Three men are helping William Croseley dig his garden. Lunch time approaches.
Croseley: “Well, that should do it for now, let ’s get some lunch.” (He puts aside his spade and starts wiping his rubber boots on the grass.)
The workers continue for a moment longer, showing no haste to finish. Croseley: “Come on now.” The workers put aside their spades and start wiping their feet on the grass.
Croseley: “Surely that will be enough. (He has waited to say this for a moment, but not long enough for the men to have cleaned their boots.)
The workers keep wiping their feet for a few moments after they feel they have them clean enough.
(Everyone feels that everyone else has behaved properly; no dysphoria is felt.)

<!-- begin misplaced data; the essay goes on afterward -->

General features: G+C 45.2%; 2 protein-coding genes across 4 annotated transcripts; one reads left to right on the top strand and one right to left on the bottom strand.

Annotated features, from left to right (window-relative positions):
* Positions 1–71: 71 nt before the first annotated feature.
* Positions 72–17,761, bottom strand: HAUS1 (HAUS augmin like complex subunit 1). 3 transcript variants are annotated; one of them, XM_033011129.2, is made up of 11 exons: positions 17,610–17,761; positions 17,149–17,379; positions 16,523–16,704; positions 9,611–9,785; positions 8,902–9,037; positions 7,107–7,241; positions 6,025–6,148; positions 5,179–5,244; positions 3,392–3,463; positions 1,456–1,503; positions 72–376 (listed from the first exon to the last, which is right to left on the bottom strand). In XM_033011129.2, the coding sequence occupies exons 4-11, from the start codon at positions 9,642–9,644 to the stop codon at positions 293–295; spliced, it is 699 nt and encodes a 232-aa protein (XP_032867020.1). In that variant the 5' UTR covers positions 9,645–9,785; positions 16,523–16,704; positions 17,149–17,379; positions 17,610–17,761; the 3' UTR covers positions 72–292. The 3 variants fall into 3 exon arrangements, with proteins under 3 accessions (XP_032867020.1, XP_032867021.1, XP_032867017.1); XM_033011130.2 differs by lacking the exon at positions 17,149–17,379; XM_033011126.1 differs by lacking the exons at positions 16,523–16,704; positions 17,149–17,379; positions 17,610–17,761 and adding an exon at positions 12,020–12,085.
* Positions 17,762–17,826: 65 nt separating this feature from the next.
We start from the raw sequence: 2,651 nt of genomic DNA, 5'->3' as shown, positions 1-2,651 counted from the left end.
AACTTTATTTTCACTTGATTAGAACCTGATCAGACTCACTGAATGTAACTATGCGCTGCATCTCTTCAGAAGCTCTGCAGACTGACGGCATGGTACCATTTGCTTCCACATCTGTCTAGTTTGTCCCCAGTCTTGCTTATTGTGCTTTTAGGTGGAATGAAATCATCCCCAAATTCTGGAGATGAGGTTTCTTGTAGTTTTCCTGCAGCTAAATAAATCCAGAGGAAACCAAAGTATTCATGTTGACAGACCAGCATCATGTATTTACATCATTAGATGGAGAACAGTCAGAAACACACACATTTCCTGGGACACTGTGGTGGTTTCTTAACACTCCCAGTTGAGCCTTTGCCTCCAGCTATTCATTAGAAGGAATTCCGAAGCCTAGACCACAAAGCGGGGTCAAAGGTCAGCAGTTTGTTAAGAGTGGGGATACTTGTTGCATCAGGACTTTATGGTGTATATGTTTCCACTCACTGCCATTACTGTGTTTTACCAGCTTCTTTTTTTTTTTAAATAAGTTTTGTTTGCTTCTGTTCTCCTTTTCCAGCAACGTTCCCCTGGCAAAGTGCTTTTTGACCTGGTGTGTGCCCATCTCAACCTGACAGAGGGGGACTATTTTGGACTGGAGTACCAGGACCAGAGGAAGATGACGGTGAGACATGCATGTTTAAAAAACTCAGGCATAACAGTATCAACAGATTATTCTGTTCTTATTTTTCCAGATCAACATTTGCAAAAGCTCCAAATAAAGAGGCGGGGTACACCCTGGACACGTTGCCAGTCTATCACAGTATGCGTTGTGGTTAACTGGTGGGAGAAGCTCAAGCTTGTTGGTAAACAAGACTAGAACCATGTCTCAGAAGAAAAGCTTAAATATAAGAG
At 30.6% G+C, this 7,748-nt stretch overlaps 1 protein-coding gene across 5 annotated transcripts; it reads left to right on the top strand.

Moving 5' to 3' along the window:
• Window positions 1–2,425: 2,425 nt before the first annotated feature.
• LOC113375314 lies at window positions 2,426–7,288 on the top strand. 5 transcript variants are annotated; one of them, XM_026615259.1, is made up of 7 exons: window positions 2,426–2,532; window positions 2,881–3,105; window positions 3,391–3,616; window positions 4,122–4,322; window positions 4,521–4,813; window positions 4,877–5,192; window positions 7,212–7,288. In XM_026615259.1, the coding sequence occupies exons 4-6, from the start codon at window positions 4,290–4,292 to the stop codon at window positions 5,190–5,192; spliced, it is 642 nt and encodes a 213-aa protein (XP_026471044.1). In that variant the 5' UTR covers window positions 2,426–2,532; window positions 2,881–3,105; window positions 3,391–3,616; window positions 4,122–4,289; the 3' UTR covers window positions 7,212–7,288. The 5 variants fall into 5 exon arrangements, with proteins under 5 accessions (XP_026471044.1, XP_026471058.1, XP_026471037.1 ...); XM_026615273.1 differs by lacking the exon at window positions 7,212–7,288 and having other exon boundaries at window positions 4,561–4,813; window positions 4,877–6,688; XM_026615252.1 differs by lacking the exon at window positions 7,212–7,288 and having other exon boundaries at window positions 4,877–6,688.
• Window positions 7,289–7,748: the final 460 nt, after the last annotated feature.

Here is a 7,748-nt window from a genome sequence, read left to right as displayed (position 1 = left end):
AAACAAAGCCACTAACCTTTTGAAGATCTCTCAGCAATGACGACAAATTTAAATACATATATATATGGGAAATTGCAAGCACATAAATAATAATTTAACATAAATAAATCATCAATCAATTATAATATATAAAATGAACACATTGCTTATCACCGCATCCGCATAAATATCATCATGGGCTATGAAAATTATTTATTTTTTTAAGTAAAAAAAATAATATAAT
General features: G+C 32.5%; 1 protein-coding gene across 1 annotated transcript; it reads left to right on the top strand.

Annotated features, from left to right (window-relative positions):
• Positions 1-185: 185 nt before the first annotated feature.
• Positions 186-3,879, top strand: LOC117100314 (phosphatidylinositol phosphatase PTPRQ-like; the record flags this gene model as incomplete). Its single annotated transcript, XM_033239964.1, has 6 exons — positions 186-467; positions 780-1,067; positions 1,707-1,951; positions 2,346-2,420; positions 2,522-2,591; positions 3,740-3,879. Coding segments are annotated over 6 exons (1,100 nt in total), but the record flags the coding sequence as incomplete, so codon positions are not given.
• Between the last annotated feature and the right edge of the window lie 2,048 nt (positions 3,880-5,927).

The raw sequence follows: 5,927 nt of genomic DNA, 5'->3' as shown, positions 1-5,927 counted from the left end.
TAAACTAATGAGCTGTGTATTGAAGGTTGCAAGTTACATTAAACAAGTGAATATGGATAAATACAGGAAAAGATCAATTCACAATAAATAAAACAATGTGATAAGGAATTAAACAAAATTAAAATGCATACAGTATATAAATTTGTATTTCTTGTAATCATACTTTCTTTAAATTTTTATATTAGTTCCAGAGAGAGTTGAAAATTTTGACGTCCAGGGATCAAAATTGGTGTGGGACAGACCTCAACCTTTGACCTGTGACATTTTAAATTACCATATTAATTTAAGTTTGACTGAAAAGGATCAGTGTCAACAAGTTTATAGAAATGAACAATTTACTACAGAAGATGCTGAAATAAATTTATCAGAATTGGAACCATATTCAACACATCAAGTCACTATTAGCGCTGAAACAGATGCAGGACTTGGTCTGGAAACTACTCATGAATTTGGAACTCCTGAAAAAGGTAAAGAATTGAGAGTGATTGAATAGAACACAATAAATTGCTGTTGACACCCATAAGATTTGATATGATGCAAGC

There are four men in the billiard room and all are engaged in playing a game. One of the men is Andy Dawson, the caretaker of the hall, who, properly speaking, ought to be taking care of the room, not playing in it. Ted Allen, a steady player, comes in.
Dawson: “Here, you go ahead, I’ve played enough.” (Makes gestures of quitting.)
Allen: “No, no, finish the game, Andy.”
Dawson: “Here, boy.”
Allen takes up the cue.
A young man is taking his guest home on a wet night by motorcycle. It is agreed that the guest will walk from the turn of the road, a mile away from the host’s house and half a mile away from the guest’s house.
Guest, a couple of hundred yards from the turn in the road: “This will do nicely. You go on home now.”
Host: “Don’t be daft, boy, it’s terrible wet.” He drives on until the bend is reached.
Guest: “Let me down, boy.”